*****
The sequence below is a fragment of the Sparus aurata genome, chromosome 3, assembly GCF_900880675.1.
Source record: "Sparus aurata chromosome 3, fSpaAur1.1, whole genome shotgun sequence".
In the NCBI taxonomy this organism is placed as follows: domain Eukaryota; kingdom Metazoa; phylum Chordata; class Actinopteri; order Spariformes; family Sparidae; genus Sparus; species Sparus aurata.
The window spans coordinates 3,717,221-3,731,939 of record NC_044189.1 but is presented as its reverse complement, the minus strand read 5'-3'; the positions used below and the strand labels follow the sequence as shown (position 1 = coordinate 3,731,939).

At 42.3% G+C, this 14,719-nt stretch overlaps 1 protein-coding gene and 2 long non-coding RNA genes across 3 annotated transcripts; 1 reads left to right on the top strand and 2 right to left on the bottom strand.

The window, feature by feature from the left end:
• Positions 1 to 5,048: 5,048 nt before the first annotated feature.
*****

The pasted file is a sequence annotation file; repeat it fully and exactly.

The sequence below is a fragment of the Sparus aurata genome, chromosome 3, assembly GCF_900880675.1.
Source record: "Sparus aurata chromosome 3, fSpaAur1.1, whole genome shotgun sequence".
In the NCBI taxonomy this organism is placed as follows: domain Eukaryota; kingdom Metazoa; phylum Chordata; class Actinopteri; order Spariformes; family Sparidae; genus Sparus; species Sparus aurata.
The window spans coordinates 3,717,221-3,731,939 of record NC_044189.1 but is presented as its reverse complement, the minus strand read 5'-3'; the positions used below and the strand labels follow the sequence as shown (position 1 = coordinate 3,731,939).

At 42.3% G+C, this 14,719-nt stretch overlaps 1 protein-coding gene and 2 long non-coding RNA genes across 3 annotated transcripts; 1 reads left to right on the top strand and 2 right to left on the bottom strand.

The window, feature by feature from the left end:
• Positions 1 to 5,048: 5,048 nt before the first annotated feature.